Below is Daisy's first ride with Kelsy last Wednesday. She took everything in stride and has already mastered walk, trot, canter, basic steering, and riding out on the trails.
BELLE: Belle is a twelve year old Haflinger mare who was a broodmare with very little handling. She is here to become easier to catch, more confident around people, and to be started under saddle. A week of desensitization, routine handling, cookie eating, and work in the roundpen has already made a big difference though there is a ways to go. Below is a photo of one of the many ways we have encouraged Belle to relax and get used to people; she helps us with the chores!

Below is Belle's first ride (or rather "sit-on") last Wednesday. Because she has had so many years without much human interaction and she is skittish of our actions, we are taking things slower with her to overcome any of her fear. She is not spooky, but rather just unsure of people and all the strange things we do with her!
COWBOY: Cowboy is a green eight year old QH/Arab gelding here for more general training. After a quick reminder course of basic cues and cooperation, Cowboy has been leading trail rides, jumping, working on softening to the bridle, and overall is proving to be willing, fun, with personality plus.
TINY: Tiny, a QH gelding, is here for a month to get going again after a winter out of work. We are clocking more miles on the trails with him as well as refining the cues he already knows. We enjoy Tiny for his easy going disposition.

FLECHA: Flecha came just for a week to get the engine running smoothly again after a season off. He is a dependable horse and great to work with, but he was surprised to have to go out on so many rides in a row!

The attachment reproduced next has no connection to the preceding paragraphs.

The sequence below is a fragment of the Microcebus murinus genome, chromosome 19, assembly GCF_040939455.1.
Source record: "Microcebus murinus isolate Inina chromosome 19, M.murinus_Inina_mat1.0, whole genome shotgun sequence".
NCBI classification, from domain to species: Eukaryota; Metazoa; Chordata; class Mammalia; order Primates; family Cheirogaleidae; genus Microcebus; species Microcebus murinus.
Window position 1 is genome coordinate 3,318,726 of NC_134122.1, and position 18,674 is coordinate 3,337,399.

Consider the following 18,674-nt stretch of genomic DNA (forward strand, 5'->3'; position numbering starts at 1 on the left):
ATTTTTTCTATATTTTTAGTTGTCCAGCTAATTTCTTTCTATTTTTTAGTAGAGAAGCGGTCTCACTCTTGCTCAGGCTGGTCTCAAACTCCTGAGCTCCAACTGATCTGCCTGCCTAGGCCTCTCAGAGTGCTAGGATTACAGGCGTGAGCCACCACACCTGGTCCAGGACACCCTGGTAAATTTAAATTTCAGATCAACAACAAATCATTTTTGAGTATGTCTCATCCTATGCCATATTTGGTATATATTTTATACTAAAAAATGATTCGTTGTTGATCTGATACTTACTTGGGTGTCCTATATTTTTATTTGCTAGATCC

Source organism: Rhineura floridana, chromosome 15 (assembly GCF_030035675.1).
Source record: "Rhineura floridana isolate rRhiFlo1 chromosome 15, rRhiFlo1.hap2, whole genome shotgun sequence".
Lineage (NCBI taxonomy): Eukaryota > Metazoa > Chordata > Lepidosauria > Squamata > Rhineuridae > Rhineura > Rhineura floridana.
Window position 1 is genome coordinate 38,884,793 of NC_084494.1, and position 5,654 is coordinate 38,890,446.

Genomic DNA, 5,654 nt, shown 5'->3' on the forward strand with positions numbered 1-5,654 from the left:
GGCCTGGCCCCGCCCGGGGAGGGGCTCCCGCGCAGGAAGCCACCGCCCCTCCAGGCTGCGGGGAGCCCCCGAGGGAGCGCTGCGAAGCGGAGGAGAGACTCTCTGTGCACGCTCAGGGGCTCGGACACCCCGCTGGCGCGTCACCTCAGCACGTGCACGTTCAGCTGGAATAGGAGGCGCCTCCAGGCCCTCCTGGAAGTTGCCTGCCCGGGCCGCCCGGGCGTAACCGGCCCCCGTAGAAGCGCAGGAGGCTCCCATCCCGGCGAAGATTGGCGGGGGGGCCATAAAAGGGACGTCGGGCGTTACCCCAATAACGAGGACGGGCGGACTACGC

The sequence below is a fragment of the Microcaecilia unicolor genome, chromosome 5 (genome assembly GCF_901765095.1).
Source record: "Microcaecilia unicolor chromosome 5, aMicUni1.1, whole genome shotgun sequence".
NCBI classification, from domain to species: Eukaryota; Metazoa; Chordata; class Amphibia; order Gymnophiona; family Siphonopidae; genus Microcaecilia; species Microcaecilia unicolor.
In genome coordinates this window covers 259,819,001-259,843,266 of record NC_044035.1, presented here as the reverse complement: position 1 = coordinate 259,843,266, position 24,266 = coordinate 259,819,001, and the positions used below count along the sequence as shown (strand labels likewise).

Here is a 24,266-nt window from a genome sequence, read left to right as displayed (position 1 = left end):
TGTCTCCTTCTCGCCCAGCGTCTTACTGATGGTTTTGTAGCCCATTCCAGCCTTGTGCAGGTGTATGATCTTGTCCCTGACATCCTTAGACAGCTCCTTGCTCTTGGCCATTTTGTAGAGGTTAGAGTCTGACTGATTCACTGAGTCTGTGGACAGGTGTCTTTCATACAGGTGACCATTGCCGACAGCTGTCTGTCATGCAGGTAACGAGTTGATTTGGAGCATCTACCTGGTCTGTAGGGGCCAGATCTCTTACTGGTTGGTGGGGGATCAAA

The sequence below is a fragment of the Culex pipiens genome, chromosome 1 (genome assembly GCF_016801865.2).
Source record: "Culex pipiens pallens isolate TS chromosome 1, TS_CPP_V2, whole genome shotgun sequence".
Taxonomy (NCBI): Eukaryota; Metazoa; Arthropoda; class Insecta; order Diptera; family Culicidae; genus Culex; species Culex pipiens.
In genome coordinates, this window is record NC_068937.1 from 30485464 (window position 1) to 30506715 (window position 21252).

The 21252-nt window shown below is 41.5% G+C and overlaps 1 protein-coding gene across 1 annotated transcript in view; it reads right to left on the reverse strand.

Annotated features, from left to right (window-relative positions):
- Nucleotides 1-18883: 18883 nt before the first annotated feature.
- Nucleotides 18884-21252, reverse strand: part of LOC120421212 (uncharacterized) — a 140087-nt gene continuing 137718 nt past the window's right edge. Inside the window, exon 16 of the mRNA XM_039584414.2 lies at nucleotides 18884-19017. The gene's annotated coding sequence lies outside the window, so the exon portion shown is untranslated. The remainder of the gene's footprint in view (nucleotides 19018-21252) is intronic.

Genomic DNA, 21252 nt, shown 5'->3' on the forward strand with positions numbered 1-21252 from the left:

When we have time we'll type up some posts on specific training episodes we have with the horses and/or on training in general. As much as the horses learn from us, we learn from them in return (sounds tacky but nevertheless is true). Feel free to ask questions if you are curious about anything.

Friday, June 19, 2009

Yielding

It seems like an eternity has passed on the farm since we got home, but a little over a week ago we were still finishing school in Bellingham! Nayborly Farms Summer Camp is off to a good start, and to kick off the posts we wanted to share the following two pictures...

One of the first things we establish with all incoming horses is the notion of personal space. If you watch horses in a herd, you can determine which horse is the leader by observing their body language and use of space. The boss horse does not get pushed around by the other horses; the other horses yield ground to the boss. If your horse does not yield to you when you ask (when you apply pressure), then you are not the boss. This is how horses work, and as safe horse handlers it's important to establish your personal space bubble and defend it if necessary.
The first picture shows Chai, a seven year old paint gelding, yielding to Mikey, our twenty-four year old tough guy Haflinger. Chai is a lovely little horse we have for sale on behalf of owner, and for the past few years he has lived alone or with a horse that he bossed around in the field. Here at Nayborly he has had to integrate into a large group of geldings and in the process be reminded how to move away when he's told.

The second picture shows Kelsy turning Katie, a four year old Draft cross mare, on her haunches. Katie, who is already well started under saddle, is here for remedial trail training. Before doing any riding, Kelsy decided to establish a large personal space bubble with Katie on the ground. After several turns around the roundpen, this picture resulted with Katie moving away from Kelsy with very little pressure.

Notice that in both these photos it is very clear who is yielding whom. With any horse you work or play with, create and maintain an appropriate personal space bubble to avoid finding yourself in 1500 lbs. of trouble!

Sunday, June 14, 2009

Home, Home on the Range

Nayborly Farms Summer Camp is officially up and running for the summer! We returned home to the farm this week and immediately set to work around the property. Today our first batch of campers arrived, and tomorrow we will put them all through their paces. Check in to our blog from time to time if you want to keep updated on Nayborly Farms activity!